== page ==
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The truth about software patents

Patented stamp and pencil on a file

Spoiler: You can get patents for software!

Sarah McCrann, senior patent attorney at HGF, looks into securing patents for software inventions in this guest post.
Sarah McCrann, senior patent attorney at HGF

I’ve been a patent attorney working in what’s often called “computer-implemented inventions” for around 20 years. Throughout that time, I’ve had many people tell me that you couldn’t get patents for software. Well, I’m able to tell you otherwise: it is possible to get patent protection for software inventions.

The situation is a bit more complicated than if you’re trying to get patent protection for something like a part for a car or a new medical device, but it is doable. Did you know that Meta (Facebook etc), eBay, and LinkedIn all have granted European patents? These companies are not mainly known for physical products you can pick up and wave around (although I’ll admit that Meta has been in the news a lot recently for its VR headset).

Across Europe, from Iceland to Turkey, the standard for having prospects of obtaining patent protection for a software invention is that the invention must provide a technical solution to a technical problem. Typically, if the invention is controlling something outside of a computer, for example, software control of a manufacturing process, then that would be considered sufficient. Another example is if the invention is improving the computer itself e.g., making it faster, more energy efficient, using less memory, and so on.

In the US, it used to be much easier to obtain patent protection for software inventions, however, that has changed in recent years. More recently, the tests for software patentability in the US and Europe often have similar results. In the US, the invention will be considered as to whether it relates to an abstract idea, and if it does, does it relate to “significantly more” than an abstract idea.

From this, we can see that the examples mentioned previously – controlling something outside the computer, improving the computer – would likely be considered to amount to abstract ideas, but having “significantly more” would get them over the line to be patent eligible. However, in our experience, we do see a little more variability in what the US Patent and Trademark Office allows.

On the other hand, there are some software areas where it will be more difficult, if not impossible, to get patent protection; these include games software, methods involving mathematics, presentations of information, and administration or business software. Consider an example of making a computer version of a board game – this would basically be using the computer to do what computers are known to do (and not in a faster/better way). Doing something on a computer that could be done with pen and paper or in a user’s head is another warning sign that getting a patent could be challenging.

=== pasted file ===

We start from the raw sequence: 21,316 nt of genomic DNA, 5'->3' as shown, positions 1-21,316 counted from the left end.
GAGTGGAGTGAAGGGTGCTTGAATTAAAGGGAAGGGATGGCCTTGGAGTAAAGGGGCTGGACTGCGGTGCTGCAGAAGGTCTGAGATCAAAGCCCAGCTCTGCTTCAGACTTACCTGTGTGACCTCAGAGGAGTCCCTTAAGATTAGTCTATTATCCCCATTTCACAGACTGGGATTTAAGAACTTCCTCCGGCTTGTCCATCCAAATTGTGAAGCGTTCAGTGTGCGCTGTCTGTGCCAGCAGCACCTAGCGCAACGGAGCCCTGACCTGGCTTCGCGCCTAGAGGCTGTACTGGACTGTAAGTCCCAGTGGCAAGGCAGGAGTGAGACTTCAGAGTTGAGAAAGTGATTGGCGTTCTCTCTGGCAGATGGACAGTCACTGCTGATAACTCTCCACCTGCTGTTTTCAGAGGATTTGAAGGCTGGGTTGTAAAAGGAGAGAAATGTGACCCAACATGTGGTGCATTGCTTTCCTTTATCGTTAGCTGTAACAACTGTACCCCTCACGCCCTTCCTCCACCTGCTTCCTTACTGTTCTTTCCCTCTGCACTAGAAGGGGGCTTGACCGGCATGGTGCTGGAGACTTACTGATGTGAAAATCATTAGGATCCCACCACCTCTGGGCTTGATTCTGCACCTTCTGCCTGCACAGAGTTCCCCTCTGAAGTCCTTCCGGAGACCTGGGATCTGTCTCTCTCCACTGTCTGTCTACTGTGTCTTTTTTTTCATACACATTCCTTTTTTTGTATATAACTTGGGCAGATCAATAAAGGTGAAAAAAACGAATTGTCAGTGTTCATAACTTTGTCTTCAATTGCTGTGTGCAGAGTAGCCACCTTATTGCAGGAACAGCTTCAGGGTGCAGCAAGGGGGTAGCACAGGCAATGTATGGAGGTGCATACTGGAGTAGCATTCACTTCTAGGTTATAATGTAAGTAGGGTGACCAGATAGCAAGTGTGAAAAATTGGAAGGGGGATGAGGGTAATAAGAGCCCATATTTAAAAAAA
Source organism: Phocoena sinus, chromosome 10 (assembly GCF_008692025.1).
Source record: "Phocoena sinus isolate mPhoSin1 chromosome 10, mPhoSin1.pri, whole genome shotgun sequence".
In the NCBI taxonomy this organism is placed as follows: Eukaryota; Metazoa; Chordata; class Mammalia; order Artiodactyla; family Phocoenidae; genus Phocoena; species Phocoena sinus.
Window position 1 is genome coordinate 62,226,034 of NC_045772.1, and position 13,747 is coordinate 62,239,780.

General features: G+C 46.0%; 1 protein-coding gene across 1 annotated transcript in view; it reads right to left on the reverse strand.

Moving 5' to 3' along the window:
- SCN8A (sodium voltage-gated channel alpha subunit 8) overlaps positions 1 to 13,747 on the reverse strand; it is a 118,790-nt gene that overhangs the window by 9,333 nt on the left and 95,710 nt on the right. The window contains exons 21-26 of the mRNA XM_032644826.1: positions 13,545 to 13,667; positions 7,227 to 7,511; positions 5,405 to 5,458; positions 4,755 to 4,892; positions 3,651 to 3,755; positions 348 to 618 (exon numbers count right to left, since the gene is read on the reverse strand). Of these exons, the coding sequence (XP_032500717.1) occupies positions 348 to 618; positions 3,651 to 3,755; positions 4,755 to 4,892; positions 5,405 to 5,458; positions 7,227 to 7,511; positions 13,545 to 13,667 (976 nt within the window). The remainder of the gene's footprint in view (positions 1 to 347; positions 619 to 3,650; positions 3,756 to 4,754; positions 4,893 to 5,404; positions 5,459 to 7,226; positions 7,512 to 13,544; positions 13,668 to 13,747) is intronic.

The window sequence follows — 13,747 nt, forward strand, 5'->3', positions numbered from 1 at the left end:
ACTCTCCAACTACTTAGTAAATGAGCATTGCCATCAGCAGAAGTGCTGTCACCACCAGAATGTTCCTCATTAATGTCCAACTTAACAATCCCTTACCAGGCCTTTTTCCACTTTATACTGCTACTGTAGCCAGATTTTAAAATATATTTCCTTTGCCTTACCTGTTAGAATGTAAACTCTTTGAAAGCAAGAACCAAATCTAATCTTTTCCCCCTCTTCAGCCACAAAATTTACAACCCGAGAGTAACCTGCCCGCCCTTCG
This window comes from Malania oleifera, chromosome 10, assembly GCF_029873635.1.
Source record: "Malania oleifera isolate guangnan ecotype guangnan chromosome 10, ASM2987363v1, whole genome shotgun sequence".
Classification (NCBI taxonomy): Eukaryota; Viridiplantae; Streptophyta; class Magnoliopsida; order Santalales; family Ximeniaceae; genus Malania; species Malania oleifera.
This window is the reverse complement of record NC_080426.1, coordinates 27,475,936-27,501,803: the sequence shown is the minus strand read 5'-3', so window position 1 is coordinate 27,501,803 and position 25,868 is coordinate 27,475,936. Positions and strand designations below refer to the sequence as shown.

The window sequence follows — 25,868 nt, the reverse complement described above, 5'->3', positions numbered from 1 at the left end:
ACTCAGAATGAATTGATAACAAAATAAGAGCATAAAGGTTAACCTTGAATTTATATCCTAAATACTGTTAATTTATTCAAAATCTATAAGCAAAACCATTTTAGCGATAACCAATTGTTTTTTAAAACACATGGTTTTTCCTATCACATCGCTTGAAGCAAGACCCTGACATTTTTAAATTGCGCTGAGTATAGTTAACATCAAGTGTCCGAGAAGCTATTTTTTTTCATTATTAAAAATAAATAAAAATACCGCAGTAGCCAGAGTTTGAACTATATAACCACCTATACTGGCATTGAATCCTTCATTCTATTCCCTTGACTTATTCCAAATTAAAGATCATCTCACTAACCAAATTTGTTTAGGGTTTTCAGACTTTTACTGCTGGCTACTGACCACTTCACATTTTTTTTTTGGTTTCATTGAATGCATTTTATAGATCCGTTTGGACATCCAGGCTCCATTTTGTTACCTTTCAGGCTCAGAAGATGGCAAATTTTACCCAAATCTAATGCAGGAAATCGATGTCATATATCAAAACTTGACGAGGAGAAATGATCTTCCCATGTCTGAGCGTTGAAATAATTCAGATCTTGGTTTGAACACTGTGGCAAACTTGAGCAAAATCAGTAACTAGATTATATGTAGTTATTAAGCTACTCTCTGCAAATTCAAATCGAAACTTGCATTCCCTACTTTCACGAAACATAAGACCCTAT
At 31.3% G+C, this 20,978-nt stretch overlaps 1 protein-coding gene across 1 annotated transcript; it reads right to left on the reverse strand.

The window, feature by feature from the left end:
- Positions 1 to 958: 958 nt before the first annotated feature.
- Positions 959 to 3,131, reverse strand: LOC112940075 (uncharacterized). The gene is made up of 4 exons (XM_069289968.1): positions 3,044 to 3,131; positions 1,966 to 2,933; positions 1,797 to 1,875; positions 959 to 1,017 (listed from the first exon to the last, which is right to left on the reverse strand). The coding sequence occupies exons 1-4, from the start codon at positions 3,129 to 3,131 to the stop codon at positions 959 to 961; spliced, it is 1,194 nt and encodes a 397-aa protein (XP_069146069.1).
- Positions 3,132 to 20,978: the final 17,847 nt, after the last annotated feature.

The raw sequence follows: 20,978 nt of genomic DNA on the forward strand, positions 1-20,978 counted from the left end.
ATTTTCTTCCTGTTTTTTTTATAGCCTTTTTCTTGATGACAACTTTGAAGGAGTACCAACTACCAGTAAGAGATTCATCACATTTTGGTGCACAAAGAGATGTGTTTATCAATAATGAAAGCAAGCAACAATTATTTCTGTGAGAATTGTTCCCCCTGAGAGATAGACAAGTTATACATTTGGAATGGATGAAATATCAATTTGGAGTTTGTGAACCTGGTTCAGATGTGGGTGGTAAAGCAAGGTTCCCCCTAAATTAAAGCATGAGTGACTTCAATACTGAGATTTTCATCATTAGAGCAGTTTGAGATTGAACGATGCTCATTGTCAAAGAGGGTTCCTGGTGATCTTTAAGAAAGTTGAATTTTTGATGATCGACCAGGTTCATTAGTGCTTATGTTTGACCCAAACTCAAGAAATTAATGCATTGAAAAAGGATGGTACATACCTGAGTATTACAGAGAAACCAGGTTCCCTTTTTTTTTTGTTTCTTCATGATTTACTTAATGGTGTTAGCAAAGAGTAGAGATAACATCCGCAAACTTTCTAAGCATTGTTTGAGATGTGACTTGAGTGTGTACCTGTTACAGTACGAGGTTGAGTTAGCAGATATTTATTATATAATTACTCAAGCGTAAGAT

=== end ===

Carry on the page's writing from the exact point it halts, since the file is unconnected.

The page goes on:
Business ideas can be another tricky area. Consider a situation where someone has come up with a clever new business idea that they are going to provide via mobile and desktop apps. If the clever part is in the business idea itself, then getting a patent is likely to be challenging. However, if something clever was needed to actually implement the business idea in the app, then the chance of getting a patent might be more promising.

For inventions including an AI element, these are in essence still a “computer-implemented invention” and the guidance above still applies. If the invention solves a technical problem, then the invention has a good chance of being considered eligible for patent protection. But if the invention is using some straightforward AI to do what AI is expected to do, then the chances of patent protection are slimmer.

As you’ll appreciate, protecting software is a tricky area of patent law, but expert advice is available. If you think you might like to protect a new computer-implemented product or system, there is hope! Contact a patent attorney, and they will be pleased to discuss how best to proceed.

Finally, it is always worth mentioning – for any type of invention that you might want to protect, be it software, a chemical or biological substance, or a physical machine, please remember to keep the invention confidential until a patent application has been filed (or you are certain that you do not want to file a patent application). Sharing details of the invention can prevent you from getting valid patent protection.

If you’re looking for advice on patenting software, please contact smccrann@hgf.com  

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